The Employee Retirement
Income Security Act (ERISA) covers two types of pension plans: defined
benefit plans and defined contribution plans.
A defined benefit plan promises a specified monthly benefit at
retirement. The plan may state this promised benefit as an exact dollar amount,
such as $100 per month at retirement. Or, more commonly, it may calculate a
benefit through a plan formula that considers such factors as salary and
service for example, 1 percent of average salary for the last 5 years of
employment for every year of service with an employer. The benefits in most
traditional defined benefit plans are protected, within certain limitations, by
federal insurance provided through the
Benefit Guaranty Corporation (PBGC).
A defined contribution plan, on the other hand, does not promise a
specific amount of benefits at retirement. In these plans, the employee or the
employer (or both) contribute to the employee's individual account under the
plan, sometimes at a set rate, such as 5 percent of earnings annually. These
contributions generally are invested on the employee's behalf. The employee
will ultimately receive the balance in their account, which is based on
contributions plus or minus investment gains or losses. The value of the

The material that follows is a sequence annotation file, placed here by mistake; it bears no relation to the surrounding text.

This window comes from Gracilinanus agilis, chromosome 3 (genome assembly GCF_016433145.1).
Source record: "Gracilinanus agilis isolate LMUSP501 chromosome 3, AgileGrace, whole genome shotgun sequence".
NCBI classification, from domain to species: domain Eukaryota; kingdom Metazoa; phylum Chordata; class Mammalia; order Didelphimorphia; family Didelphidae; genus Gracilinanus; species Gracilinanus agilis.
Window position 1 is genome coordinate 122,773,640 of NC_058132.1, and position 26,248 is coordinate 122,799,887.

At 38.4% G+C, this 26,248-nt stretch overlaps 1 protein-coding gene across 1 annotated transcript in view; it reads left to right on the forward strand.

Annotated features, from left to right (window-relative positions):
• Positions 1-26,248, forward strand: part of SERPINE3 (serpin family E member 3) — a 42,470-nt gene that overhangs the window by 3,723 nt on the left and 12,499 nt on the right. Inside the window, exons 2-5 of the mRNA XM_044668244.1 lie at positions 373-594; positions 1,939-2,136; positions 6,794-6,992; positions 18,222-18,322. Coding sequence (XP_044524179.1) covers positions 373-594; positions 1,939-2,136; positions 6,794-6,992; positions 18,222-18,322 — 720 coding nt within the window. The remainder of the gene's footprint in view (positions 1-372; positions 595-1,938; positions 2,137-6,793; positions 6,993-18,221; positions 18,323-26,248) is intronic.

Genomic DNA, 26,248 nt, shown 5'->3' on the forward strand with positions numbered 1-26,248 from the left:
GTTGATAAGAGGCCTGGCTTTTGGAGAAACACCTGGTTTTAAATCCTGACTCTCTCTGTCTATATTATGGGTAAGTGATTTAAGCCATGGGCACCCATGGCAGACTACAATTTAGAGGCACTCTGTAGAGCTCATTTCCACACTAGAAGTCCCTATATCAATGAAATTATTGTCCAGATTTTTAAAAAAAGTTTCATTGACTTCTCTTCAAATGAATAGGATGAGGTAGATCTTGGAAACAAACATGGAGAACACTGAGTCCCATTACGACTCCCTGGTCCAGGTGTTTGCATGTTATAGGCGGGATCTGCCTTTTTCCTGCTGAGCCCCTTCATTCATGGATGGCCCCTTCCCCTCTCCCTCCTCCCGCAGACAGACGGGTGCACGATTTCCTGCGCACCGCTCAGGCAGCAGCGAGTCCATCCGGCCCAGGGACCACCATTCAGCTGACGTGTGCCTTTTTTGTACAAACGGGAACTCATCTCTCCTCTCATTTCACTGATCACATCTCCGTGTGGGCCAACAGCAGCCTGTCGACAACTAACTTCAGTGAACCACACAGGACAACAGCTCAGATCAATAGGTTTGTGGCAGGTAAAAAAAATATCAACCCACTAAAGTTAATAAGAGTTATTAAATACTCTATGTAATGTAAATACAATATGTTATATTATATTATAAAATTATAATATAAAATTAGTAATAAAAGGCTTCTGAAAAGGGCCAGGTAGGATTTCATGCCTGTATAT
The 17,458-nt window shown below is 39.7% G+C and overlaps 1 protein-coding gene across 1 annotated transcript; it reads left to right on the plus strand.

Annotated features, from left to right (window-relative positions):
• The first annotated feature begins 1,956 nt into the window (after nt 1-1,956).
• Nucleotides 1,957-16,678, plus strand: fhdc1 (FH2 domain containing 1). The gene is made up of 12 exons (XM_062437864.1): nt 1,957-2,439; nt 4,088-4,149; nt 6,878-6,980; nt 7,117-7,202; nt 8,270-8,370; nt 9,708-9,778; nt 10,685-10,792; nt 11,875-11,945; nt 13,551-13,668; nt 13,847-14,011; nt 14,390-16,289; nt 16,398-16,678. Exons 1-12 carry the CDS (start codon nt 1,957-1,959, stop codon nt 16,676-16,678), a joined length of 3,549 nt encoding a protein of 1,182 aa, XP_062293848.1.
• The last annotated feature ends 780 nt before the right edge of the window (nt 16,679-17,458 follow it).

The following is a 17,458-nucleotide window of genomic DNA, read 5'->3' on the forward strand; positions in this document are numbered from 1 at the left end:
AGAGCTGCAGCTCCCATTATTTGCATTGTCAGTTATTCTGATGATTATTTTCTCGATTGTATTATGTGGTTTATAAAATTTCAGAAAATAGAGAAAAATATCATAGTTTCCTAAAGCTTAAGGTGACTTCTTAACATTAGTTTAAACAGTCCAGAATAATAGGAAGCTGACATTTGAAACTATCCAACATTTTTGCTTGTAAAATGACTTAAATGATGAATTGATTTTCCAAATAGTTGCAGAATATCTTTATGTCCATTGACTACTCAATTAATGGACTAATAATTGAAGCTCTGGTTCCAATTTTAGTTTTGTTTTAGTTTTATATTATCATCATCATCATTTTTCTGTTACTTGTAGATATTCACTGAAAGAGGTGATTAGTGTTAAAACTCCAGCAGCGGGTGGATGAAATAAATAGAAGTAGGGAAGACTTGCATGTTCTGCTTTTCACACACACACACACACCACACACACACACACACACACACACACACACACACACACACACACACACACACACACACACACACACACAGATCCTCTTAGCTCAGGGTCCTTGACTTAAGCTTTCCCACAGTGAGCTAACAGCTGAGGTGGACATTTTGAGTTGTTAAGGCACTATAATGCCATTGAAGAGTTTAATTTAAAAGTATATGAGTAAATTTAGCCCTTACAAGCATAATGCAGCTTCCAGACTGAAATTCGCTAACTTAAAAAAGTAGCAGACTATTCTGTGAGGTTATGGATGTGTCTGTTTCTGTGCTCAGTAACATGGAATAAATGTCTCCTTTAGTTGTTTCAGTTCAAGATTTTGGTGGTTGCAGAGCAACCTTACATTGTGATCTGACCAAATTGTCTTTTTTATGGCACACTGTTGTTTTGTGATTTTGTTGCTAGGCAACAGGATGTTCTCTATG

account will fluctuate due to the changes in the value of the investments.
Examples of defined contribution plans include 401(k) plans, 403(b) plans,
employee stock ownership plans, and profit-sharing plans.
A Simplified Employee Pension Plan (SEP) is a relatively
uncomplicated retirement savings vehicles. A SEP allows employees to make
contributions on a tax-favored basis to individual retirement accounts (IRAs)
owned by the employees. SEPs are subject to minimal reporting and disclosure
requirements. Under a SEP, an employee must set up an IRA to accept the
employer's contributions. Employers may no longer set
up Salary Reduction SEPs. However, employers are permitted to establish SIMPLE
IRA plans with salary reduction contributions. If an employer had a salary
reduction SEP, the employer may continue to allow salary reduction
contributions to the plan.
A Profit Sharing Plan or Stock Bonus Plan is a defined
contribution plan under which the plan may provide, or the employer may
determine, annually, how much will be contributed to the plan (out of profits
or otherwise). The plan contains a formula for allocating to each participant a